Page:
The Midland and Great Northern Railway
What is it about railways? Martham no longer has a railway or a station, but we used to have, and steam engines clearly got into our blood and have infected newcomers too. The prospect of an hour or two talking about those good old, proud days brought a large crowd to our February meeting. Over seventy, a record for our monthly meetings, with many from villages and towns around. Not a “men’s meeting” after all – lots of ladies and several youngsters too, and five new members.
Part of the attraction was the speaker himself. Well known to many, Nigel Digby’s reputation went before him. His smoothly delivered talk generated so much interest, and prompted such memories, that questions and comments afterwards took almost half as long as the actual talk. His well-deserved cup of tea was still being interrupted nearly two hours after he started speaking. There were people present who had traveled to school on those trains, and others whose local business had depended upon them.
We learned that the Martham line was at first part of the Great Yarmouth and Stalham Light Railway, but hard times came and it was bought out by Midland and Great Northern. The station itself was just about where Station Close now is. It was a busier place than I had ever imagined. There were two tracks, because Martham was a crossing point on what was mainly a single track line, and two platforms. Its real name was “Martham for Rollesby”, which appeared on the platform signs and was obliterated during the War, just in case too many Germans crowded out Rollesby Broad, I wondered. There was also a signal box, a level crossing, a unique waiting “station”, a coal shed (coal was the main incoming cargo), a cattle pen, a “tariff shed” where you could get parcels delivered, and an “end-loading dock” – a means of allowing the gentry to load their carriages onto the train. We saw the earliest known photograph of an engine and train in the station, taken between 1890 and 1893. There was also a shot of piles of baskets which would have contained outgoing soft fruits, tomatoes, cut flowers.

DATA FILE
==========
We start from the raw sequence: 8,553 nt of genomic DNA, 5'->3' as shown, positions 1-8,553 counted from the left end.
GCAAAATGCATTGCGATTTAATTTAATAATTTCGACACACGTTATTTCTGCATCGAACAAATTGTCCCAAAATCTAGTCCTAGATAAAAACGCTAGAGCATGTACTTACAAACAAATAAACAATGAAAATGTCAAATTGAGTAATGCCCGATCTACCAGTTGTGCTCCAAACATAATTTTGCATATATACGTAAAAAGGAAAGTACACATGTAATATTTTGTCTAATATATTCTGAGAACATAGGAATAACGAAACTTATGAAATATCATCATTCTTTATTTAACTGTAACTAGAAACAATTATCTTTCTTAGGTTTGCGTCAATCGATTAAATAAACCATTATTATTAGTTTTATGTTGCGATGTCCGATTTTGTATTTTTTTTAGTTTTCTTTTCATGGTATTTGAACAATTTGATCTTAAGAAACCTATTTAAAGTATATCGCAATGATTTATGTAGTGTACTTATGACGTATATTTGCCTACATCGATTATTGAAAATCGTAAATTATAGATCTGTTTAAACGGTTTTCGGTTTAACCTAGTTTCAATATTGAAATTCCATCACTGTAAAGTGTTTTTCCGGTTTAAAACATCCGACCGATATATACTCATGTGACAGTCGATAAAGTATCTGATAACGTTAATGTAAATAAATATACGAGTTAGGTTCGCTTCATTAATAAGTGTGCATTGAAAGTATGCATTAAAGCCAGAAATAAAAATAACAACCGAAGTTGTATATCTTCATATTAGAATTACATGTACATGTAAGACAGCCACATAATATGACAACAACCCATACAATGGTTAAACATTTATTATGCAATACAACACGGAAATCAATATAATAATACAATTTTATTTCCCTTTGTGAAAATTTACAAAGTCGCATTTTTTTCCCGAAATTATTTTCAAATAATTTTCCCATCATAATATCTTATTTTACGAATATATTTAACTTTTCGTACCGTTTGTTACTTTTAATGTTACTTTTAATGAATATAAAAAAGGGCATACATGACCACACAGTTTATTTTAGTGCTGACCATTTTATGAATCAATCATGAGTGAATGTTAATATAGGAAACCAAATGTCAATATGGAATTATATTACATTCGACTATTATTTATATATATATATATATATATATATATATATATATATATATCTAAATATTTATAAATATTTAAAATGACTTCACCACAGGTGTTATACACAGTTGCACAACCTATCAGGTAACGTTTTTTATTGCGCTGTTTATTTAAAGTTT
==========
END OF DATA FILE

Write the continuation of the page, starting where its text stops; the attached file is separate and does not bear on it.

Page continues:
In the early 1950s two improvements were made to the passenger rolling stock. First, noisy six-wheeled carriages were replaced by those with two sets of four wheels, so producing the nostalgic and sleep-inducing diggity-dig - diggity-dum that so many of us can remember from the old days before welded rails. And, at last, on-train toilets were introduced – no more hectic, fingers crossed, dashes to the loo whilst the train was waiting in a station.
But then, almost overnight on February 28th, 1959, Martham’s brush with the rail network came to an end. Almost everything disappeared and, if I am right, all we have left is a level-crossing keeper’s cottage out on Low Road. What a warning to us today! We need to hang on to our heritage – part of the reason why we have local history groups.
Martham Station 1930s
Norwich registered motor cycle on platform. We don't know the date but it is a Douglas from the
early 1920s: horizontal flat
twin, fore and aft (this means
the two cylinder engine points
forwards and back, not side to side).
It was made in Bristol: thousands
were used in the First War (pictures
of them at Gallipoli we are told). This
picture may be of a railway messenger?
Do we know who he might be? Note
the foot boards not foot pegs, and
the cylinder below the seat produces
gas for the lighting. This Douglas may
have a very early version of a disc
brake on the front wheel. Douglas
were very successful as early
‘speedway,’ dirt track bikes and also
patronised by the Royal family, particularly the Princes: (‘Only bounders ride motorcycles’ – The King). The Duke of York had one competing at Brooklands, its rider wearing his (horse) racing colours. They were very good machines in their day and this rider is certainly proud of his machine. A classic, even then.
Martham Station Signal
Potter Heigham Halt just
Last train through
Martham February 1959
Station and siding after
closure in 1959
Looking towards Hemsby
in 1960 - tracks all gone